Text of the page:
THE Federal Government’s announcement that the cost of a university agriculture degree is to be slashed by 62 per cent has been welcomed by the agricultural and ag education sectors.
Education minister Dan Tehan has flagged that the government will dramatically reduce the fees for degrees in areas of future job demand, such as agriculture, maths, science, health, teaching, nursing, IT and engineering, while other degrees such as humanities and law will become more expensive.
Driven by the need to reboot the economy in the wake of the COVID-19 pandemic, the government is keen to encourage students to take up courses with the best potential employment outcomes.
Charles Sturt University professor of agriculture, Jim Pratley, said it was great to see the government recognise agriculture and agricultural education as an essential sector, although it was yet to be seen whether the price cut incentive would translate to higher enrolment numbers.
“What it will mean is a little bit of an unknown in the sense that we don’t quite know whether those price signals work,” he said.
“The good news, though, is that the government has recognised that agriculture needs university graduates to come into the sector.
“We have been crying out for that for well over a decade. Finally, the government has acted by saying this is where the jobs are.”
Professor Pratley said the agricultural job market, like every other job sector, had stagnated during March-April, but was now recovering strongly.
“So, there will be more jobs than we have graduates. 2012 was the low point for enrolments in agriculture. For the next four years there was between a 10 and 20 per cent increase a year,” he said.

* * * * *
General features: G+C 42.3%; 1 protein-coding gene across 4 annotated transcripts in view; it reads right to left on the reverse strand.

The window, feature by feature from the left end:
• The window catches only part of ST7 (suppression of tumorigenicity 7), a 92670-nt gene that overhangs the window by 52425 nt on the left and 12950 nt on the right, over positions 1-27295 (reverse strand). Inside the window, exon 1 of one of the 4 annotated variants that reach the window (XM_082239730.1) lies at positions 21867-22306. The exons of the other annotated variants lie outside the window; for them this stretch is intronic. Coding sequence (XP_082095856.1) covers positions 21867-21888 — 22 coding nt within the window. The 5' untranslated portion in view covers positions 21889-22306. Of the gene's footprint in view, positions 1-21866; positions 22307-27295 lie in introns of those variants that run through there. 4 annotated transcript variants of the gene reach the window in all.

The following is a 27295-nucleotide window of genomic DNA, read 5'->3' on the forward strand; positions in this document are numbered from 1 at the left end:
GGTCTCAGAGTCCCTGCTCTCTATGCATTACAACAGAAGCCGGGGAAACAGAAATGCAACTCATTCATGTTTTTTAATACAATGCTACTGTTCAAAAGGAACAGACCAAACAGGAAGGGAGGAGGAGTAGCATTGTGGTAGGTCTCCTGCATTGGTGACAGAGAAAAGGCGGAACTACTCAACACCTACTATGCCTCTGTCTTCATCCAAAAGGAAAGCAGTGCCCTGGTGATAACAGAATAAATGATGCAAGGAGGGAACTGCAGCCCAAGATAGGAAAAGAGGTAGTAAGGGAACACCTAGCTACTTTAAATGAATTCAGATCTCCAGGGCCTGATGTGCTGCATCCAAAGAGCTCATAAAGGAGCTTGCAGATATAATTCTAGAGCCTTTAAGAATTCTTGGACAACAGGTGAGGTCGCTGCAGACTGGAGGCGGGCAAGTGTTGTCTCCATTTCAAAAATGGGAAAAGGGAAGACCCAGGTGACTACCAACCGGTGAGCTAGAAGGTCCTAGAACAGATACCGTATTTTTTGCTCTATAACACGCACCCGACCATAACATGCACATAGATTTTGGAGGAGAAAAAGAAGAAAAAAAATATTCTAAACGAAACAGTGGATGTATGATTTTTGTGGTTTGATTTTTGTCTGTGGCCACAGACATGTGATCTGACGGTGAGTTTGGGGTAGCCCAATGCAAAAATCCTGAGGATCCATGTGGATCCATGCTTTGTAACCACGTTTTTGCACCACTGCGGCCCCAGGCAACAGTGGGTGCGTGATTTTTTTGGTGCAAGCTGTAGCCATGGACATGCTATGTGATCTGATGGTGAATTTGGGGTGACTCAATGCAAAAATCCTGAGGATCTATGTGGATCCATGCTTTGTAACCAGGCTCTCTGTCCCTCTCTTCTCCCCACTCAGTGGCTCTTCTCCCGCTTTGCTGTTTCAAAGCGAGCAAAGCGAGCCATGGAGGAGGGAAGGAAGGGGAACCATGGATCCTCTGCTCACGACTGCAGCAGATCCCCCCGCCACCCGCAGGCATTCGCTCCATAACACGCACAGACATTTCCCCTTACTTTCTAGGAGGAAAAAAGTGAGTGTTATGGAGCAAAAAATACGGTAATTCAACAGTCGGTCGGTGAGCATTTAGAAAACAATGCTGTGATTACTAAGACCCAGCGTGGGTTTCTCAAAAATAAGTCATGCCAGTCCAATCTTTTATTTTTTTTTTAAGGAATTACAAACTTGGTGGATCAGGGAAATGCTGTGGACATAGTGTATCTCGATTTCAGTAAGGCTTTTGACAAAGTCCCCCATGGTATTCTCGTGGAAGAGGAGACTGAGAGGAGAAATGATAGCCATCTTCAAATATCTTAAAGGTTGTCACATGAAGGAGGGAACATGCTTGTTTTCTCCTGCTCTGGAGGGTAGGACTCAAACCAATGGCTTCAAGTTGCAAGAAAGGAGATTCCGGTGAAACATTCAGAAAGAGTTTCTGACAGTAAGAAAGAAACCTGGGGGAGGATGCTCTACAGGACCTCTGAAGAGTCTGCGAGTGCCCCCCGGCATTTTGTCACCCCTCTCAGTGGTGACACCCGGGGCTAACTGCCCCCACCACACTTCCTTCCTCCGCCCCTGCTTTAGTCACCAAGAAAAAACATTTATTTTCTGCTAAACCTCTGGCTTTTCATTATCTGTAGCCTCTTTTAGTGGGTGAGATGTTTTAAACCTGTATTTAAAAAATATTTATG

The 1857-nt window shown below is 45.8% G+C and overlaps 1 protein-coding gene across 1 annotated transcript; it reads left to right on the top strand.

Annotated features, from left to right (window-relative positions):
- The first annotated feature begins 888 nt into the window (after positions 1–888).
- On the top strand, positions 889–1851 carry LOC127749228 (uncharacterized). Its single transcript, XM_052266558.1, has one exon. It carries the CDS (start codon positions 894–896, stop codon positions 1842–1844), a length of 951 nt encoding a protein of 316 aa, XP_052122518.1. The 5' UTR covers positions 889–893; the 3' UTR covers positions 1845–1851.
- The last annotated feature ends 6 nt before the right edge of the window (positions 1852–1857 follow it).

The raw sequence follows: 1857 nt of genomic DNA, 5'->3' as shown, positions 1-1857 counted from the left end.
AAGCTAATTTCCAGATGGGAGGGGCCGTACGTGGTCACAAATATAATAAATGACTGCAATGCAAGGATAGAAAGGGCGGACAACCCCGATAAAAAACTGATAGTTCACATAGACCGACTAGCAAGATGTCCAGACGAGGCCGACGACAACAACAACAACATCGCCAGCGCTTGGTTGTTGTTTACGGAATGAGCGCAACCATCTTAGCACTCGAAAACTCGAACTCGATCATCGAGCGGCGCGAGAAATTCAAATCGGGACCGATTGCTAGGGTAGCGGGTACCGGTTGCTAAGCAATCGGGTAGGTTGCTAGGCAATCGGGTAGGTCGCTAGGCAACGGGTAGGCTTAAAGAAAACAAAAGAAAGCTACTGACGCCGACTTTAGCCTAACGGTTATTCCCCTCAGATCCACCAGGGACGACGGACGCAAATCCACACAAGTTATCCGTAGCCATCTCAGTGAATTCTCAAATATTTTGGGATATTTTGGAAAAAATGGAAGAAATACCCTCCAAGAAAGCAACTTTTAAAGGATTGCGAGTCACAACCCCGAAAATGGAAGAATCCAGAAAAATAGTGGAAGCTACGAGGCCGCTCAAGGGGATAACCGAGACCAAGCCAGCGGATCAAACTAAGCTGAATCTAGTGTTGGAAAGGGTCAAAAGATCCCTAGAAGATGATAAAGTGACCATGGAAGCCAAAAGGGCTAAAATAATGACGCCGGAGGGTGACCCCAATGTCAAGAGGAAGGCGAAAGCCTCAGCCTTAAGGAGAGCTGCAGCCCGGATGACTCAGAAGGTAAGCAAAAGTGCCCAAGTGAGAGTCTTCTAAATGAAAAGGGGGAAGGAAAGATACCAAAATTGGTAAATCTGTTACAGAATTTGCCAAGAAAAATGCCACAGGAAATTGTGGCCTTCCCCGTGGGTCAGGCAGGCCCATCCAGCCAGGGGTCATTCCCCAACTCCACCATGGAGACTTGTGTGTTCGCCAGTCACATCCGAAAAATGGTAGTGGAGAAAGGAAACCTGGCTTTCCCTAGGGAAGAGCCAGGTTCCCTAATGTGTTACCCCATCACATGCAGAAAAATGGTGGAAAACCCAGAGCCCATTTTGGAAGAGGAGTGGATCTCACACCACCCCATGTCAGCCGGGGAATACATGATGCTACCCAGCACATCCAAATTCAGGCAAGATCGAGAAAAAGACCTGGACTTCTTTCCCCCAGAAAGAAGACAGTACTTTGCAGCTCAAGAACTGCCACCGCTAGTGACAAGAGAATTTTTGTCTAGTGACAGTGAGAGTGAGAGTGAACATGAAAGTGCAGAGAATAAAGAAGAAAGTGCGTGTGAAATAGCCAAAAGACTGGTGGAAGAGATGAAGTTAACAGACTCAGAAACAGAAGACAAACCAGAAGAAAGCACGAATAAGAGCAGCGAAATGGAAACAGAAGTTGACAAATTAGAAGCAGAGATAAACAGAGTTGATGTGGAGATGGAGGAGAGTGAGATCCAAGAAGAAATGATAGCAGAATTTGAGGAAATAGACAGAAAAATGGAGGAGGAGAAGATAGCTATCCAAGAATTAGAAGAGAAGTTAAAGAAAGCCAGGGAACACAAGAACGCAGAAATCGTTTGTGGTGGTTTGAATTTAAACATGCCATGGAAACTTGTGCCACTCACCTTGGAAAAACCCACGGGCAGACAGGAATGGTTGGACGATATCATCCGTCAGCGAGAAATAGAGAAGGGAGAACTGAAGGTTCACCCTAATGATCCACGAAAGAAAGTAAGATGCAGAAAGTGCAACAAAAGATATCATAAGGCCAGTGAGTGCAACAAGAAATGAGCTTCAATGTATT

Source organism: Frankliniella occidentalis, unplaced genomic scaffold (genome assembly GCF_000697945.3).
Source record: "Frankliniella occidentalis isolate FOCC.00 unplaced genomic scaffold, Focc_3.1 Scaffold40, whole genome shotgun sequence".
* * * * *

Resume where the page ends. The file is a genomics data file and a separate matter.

“It’s levelled off now, but it hasn’t gone backwards. We have maintained the recovery, but the recovery level is still below what is needed to satisfy the demand for jobs.”
While fees vary, the 62pc cut will see the cost of an agriculture degree drop from around $9000 a year to around $3000/yr.
“While the government is dropping the HECS fee, it is not necessarily making up 100pc of the difference. So, the universities will be wearing part of the cost,” he said.
“Universities are going through a really tough time at the moment with international numbers. So, we are not sure what it will mean within the university sector yet. We’ll have to see what emerges over the next few days in terms of the detail.”
Professor Pratley said while he was delighted to see that the government had recognised agriculture as an area where there was a great need for professionals, he couldn’t understand why some other important sectors were singled out to have their university fees increased.
“As someone who has been in the education sector all my life, the problem I have is the principle that universities are just about jobs,” he said.
“Universities are more about the greater education agenda, not just specifically for jobs. It’s about higher learning, learning how to learn and preparing for the jobs of the future that aren’t there yet. So, university graduates lead the way in the new employment agenda.
“We need graduates in all areas. I don’t know why humanities has been the one targeted for the big hit. We need a lot of the social and soft skills going forward because they are pretty important.”
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